But the efforts of Calev and Yehoshua failed as the nation was swept away in grief-stricken terror. A night of weeping and bitterness expressed their profound lack of trust in the God who only so recently redeemed them from torturous Egyptian slavery: “If only we had died in Egypt, or if only we had died in the Wilderness! Why is Hashem bringing us to this Land to die by the sword? Our wives and young children will be taken captive! …Let us appoint a leader and let us return to Egypt!” (ibid 14:2-4) Their discrediting of all the miracles and kindness that had been shown them in the redemption from Egypt, the giving of the Torah, and their miraculous existence in the Sinai desert was astounding.
In fact, the damage those hours did to the Jew’s relationship with God was so deep that their night of misplaced weeping became the first in a long and terrible string of tragic events to unfold on that night throughout history. In the short term, their mistrust resulted in forty years of wandering through the desert until almost the entirety of that generation was deceased. In the long term, the eve of the 9th of Av, also known as Tisha B’Av, became a night of weeping for all generations until the final redemption.
What motivated the spies to instigate such destructive circumstances? What caused those ten men to destroy the very foundations of their own people? What perverse considerations allowed them to bring about so much human suffering? Over three million people cried out in a traumatized frenzy that night, so terrified that they considered overthrowing Moshe and returning to the land that had viciously murdered and enslaved them! How could the spies have done this?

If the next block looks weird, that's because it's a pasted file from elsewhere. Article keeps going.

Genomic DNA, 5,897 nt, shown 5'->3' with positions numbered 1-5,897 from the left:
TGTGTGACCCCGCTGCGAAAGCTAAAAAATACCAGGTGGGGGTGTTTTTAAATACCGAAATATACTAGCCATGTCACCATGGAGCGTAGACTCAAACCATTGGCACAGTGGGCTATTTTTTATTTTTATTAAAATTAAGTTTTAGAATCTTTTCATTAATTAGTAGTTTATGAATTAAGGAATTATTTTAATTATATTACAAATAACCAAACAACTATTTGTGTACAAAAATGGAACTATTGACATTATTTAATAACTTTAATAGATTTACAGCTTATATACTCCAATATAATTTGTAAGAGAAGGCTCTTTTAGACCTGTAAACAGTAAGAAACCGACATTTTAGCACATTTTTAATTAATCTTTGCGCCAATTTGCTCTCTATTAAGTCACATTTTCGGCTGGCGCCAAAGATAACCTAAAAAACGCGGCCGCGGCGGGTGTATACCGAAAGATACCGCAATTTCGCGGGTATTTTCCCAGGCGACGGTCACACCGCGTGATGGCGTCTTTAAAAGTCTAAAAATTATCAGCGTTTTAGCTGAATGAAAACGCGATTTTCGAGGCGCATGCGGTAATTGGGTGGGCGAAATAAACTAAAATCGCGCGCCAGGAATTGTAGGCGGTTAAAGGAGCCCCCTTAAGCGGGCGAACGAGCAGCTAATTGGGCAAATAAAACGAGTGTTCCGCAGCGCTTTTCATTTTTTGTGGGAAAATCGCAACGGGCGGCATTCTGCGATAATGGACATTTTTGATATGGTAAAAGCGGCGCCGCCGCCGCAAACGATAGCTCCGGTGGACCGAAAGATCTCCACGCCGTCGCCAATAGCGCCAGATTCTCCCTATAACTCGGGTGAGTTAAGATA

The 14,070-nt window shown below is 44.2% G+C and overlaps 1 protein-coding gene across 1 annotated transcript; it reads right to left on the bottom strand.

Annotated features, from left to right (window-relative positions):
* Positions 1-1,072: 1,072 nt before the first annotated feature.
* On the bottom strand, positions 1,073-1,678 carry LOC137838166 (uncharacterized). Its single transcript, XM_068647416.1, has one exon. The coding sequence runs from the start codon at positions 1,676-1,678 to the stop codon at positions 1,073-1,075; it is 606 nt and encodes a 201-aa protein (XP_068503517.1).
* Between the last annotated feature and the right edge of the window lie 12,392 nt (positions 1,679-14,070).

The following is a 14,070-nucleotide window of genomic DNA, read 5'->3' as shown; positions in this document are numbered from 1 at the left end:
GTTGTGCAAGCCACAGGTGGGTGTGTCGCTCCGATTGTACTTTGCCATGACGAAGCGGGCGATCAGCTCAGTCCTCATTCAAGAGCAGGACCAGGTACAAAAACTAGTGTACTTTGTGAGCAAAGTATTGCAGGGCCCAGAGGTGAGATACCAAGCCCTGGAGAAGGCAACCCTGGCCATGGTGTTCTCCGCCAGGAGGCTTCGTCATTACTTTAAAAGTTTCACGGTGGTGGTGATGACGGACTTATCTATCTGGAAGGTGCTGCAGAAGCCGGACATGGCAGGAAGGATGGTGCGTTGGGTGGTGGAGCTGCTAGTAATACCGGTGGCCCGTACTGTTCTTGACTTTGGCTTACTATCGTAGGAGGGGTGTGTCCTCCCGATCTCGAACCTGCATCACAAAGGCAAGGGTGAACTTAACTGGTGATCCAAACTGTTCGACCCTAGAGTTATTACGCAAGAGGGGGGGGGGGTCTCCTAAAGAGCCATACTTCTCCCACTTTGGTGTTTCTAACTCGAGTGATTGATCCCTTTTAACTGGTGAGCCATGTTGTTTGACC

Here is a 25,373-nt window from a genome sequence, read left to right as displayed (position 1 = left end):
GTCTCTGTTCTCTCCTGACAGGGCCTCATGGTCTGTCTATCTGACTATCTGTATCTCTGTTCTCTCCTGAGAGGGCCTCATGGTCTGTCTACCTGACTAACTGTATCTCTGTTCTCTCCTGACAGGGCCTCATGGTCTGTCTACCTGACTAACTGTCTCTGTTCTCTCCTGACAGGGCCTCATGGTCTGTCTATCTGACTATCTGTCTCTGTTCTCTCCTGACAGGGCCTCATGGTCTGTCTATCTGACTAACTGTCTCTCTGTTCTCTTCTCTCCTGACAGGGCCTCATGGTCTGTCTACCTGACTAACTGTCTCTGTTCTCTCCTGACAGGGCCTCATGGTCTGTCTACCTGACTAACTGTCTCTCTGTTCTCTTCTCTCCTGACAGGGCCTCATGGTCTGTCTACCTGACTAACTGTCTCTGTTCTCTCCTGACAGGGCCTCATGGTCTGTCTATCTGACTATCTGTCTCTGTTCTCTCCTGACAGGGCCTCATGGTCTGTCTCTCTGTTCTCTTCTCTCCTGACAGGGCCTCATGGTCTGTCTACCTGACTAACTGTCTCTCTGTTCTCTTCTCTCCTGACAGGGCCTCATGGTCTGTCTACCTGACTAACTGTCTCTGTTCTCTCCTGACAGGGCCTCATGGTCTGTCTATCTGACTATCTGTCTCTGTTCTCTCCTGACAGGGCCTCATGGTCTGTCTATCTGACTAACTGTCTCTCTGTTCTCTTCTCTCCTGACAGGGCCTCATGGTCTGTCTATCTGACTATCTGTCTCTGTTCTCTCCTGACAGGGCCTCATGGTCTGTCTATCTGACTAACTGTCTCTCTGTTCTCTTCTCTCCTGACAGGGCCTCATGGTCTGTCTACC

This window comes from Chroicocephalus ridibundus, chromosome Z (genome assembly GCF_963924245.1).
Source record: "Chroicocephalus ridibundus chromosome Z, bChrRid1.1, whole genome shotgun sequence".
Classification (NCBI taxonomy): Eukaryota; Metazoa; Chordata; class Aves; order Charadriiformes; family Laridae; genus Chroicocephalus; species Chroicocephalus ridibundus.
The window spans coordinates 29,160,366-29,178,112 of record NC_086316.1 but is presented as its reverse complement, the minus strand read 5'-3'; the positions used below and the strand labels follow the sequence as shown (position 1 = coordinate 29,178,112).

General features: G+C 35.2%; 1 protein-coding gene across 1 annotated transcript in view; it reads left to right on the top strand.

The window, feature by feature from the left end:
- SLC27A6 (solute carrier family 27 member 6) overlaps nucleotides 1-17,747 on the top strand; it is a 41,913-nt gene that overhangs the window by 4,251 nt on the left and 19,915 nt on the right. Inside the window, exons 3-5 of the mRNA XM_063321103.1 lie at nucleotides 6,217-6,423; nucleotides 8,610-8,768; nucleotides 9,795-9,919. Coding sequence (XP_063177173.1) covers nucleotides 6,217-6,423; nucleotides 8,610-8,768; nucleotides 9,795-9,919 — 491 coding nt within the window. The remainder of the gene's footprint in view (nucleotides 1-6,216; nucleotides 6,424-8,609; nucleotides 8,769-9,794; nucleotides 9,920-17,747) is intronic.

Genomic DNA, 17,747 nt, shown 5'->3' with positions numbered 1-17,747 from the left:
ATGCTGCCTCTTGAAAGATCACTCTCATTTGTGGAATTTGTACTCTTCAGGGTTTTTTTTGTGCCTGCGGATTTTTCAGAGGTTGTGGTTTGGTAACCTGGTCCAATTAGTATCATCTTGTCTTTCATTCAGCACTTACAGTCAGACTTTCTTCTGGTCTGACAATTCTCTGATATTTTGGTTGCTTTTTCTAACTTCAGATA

Our sages explain that the spies were motivated by a simple human drive we are all familiar with: selfishness. For the spies, life in the desert was good. They enjoyed privileged leadership positions, a great deal of honor, and comforts that other members of the nation didn’t necessarily have. The spies feared that were the nation to ascend to Israel, the national government and leadership structures would change, and their present privileged positions would be lost.
We imagine that selfishness would never drive us to such extreme behaviors, but like every character trait, selfishness is a continuum. We can look at the world through generous, optimistic eyes and see the good, the possible, and the positive in any given person or situation. Alternatively, we can choose to focus on the broken, the ugly, and the lacking there. People see what they choose to see.
Fear drives selfishness and negativity drives fear. Do you choose to see the negative, get frightened, and behave selfishly?
One of our first defenses in the war against being a selfish, small person is to look at the world with an ayin tova, a good eye. A sense of security drives generosity towards others and trust in God drives a sense of security. So if you’re feeling worried, frightened, or just under the weather, don’t fall into despair. Don’t go back to Egypt. Talk to Him about it, ground yourself in trust in God, and face your life with confidence and inner peace. He hasn’t abandoned us yet, and He never will.